Another Cyclist Injured Along Dangerous Flushing Avenue in Williamsburg
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This is what happens when city officials ignore unsafe streets right in their faces.
On Friday, a cyclist was injured when he was struck by a car driver on the nightmare portion of Flushing Avenue just east of Kent Avenue — a through street and crucial bike route in a community with a long aversion to road safety projects.
The cyclist, who gave the name Anthony, was not critically injured, but the collision itself revealed the many ways in which the city has failed cyclists — 29 of whom died last year:
- The driver of the car that hit the cyclist has wracked up five camera-issued speeding tickets since 2017 — evidence that he is reckless (see his record from Howsmydrivingny.nyc, right). But no authority — neither state DMV nor the City Council — has found a way to hold drivers like this accountable when they are caught on camera with multiple violations.
- Flushing Avenue east of Kent Avenue is a sluice designed to do only one thing: Get cars to the Brooklyn-Queens Expressway. It is a direct route for many cyclists heading to Downtown Brooklyn, DUMBO and both the Manhattan and Brooklyn bridges, yet there is no infrastructure for cyclists — not even sharrows to indicate to drivers that they are required by state law to share the road (the city’s official bike map indicates that the roadway is a shared route, but there are no painted sharrows).
- At the worst chokepoint on the block — at Taaffe Place — the city has allowed a construction company to park a trailer in the roadway to support its work on a new 10-story community facility.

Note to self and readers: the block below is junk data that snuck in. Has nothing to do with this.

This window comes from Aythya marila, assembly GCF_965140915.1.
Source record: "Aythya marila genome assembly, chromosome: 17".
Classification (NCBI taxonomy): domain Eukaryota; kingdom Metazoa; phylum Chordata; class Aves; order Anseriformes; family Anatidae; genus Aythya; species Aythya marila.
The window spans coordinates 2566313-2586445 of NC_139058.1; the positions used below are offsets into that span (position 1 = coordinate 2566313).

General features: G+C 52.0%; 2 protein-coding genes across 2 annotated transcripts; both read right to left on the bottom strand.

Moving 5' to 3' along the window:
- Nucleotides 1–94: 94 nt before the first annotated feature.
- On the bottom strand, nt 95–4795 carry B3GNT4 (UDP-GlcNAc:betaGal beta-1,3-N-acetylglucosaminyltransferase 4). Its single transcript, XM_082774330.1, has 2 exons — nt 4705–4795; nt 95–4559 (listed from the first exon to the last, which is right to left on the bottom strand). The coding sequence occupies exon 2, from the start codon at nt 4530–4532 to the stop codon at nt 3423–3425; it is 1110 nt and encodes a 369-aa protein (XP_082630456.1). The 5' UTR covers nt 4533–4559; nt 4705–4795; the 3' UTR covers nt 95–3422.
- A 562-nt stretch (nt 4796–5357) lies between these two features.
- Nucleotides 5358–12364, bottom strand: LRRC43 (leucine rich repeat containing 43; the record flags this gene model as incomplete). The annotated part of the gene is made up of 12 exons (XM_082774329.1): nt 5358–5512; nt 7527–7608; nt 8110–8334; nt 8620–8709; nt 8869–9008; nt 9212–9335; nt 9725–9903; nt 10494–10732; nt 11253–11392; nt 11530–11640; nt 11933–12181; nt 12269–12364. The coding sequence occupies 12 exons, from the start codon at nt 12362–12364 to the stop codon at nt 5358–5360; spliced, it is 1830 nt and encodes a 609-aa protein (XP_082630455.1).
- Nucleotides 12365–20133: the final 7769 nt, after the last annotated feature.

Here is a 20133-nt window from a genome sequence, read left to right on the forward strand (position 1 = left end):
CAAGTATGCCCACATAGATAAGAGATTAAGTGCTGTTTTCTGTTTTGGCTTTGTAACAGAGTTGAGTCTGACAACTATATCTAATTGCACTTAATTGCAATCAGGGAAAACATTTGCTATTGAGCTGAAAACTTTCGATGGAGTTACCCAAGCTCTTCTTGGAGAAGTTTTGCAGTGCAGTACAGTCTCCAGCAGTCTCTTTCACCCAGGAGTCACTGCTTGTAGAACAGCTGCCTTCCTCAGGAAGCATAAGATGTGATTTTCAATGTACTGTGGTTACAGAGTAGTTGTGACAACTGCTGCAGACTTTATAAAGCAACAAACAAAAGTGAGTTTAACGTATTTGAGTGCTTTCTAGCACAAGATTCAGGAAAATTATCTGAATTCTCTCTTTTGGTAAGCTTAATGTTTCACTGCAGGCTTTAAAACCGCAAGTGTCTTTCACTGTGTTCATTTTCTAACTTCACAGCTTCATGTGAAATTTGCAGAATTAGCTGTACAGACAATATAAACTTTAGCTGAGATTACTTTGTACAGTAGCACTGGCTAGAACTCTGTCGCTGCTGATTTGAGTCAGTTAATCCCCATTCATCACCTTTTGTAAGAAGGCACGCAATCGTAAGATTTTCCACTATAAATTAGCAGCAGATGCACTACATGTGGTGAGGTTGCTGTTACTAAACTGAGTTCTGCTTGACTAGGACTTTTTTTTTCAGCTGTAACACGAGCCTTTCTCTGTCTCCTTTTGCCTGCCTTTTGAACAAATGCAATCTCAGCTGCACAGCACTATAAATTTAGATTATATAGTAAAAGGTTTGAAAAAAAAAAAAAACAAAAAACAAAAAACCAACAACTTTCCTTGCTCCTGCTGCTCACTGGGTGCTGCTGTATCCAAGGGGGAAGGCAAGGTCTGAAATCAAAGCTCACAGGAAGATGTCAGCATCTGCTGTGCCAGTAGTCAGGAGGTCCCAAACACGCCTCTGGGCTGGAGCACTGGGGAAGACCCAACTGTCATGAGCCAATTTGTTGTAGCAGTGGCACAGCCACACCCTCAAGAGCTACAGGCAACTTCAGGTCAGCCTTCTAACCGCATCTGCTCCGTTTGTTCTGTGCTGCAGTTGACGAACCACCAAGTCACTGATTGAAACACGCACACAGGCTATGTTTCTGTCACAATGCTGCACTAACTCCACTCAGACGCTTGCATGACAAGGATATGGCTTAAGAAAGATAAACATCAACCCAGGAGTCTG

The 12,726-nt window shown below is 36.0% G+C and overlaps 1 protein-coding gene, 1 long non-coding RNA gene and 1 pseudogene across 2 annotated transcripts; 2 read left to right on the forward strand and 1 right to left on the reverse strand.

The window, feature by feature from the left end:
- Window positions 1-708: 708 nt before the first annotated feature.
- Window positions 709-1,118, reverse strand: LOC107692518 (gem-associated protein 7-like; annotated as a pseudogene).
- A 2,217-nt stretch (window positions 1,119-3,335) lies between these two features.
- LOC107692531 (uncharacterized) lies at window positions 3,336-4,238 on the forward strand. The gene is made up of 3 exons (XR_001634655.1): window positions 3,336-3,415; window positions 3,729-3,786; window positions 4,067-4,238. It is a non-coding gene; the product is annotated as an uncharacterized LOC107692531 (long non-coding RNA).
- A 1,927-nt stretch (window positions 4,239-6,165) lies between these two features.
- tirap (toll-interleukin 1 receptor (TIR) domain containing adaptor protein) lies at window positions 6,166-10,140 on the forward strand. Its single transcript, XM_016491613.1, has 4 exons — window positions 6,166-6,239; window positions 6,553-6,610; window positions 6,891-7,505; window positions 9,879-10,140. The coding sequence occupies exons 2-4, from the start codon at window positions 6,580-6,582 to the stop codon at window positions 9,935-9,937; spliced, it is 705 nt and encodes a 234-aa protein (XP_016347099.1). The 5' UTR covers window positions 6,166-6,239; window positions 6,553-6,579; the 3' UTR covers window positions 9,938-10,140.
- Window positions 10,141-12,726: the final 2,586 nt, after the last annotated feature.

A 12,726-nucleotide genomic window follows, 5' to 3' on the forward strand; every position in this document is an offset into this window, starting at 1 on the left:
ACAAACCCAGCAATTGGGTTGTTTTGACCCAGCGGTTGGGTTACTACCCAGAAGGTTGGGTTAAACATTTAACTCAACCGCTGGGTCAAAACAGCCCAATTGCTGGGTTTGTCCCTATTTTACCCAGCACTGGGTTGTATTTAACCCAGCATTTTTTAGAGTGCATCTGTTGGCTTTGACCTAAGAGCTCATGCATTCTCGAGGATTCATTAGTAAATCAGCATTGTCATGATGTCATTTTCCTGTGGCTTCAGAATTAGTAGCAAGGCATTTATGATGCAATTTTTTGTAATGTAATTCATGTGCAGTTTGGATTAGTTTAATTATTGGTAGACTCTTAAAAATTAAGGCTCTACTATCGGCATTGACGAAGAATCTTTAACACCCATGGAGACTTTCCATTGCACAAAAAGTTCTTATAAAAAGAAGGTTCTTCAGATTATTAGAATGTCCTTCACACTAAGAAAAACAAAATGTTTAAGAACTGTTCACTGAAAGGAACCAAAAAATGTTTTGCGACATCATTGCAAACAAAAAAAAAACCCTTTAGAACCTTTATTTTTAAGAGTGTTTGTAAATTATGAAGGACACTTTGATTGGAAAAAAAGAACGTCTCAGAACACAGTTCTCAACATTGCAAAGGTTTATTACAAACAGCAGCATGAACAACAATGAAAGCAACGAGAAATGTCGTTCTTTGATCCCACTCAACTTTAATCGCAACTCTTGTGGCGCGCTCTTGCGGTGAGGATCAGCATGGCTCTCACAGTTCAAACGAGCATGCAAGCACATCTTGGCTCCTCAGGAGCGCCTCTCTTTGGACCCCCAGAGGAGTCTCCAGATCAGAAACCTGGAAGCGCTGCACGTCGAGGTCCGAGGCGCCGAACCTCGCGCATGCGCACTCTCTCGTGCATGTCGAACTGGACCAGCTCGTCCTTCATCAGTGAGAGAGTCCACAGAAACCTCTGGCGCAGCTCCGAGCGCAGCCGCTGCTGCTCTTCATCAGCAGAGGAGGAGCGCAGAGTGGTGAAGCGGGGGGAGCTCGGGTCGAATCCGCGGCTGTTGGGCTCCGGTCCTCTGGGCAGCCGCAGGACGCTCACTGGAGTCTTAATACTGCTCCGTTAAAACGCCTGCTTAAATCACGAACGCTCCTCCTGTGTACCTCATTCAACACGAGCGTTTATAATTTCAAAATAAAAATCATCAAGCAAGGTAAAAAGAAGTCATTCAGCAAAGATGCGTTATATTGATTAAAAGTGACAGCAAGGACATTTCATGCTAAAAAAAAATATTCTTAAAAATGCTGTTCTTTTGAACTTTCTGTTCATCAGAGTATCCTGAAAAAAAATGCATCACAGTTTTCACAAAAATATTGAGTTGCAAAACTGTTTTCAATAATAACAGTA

The fact is Flushing Avenue is a death waiting to happen. Since Jan. 2018, there have been 170 reported crashes on just the three blocks between the BQE and Franklin Avenue, injuring five cyclists, four pedestrians and 33 motorists. (It is unclear if Friday’s collision will even make it into the official records: Cops did not show up while Streetsblog reporter Julianne Cuba was on the scene.)
That part of Flushing Avenue is also a through street through a community which has long been at war with street safety advocates and cyclists.
The clash between the Hasidic community and the city’s efforts to build out the bike network were best dramatized when the city erased a bike lane on Bedford Avenue in 2009 after complaints from Hasidic leaders.
A year earlier, the Post covered more opposition to bike lanes from religious leaders in the neighborhood.
The community’s leaders are not the only ones hostile to cyclists, as this 2013 Streetsblog article showed.
The city continues to show great deference to the neighborhood’s car culture. To this day, there are no Citi Bike racks in the heart of the neighborhood and safe bike routes mysteriously do not continue through that portion of the neighborhood (see Citi Bike app, above left, and the city’s bike map, above right).
Most cyclists just ride on the sidewalk — hardly a solution.
I always use the sidewalk here.
— Doug Gordon (@BrooklynSpoke) January 10, 2020
We reached out to the Department of Transportation and will update this story if we hear back. Citi Bike has long declined to comment about the gaps in its service in Williamsburg.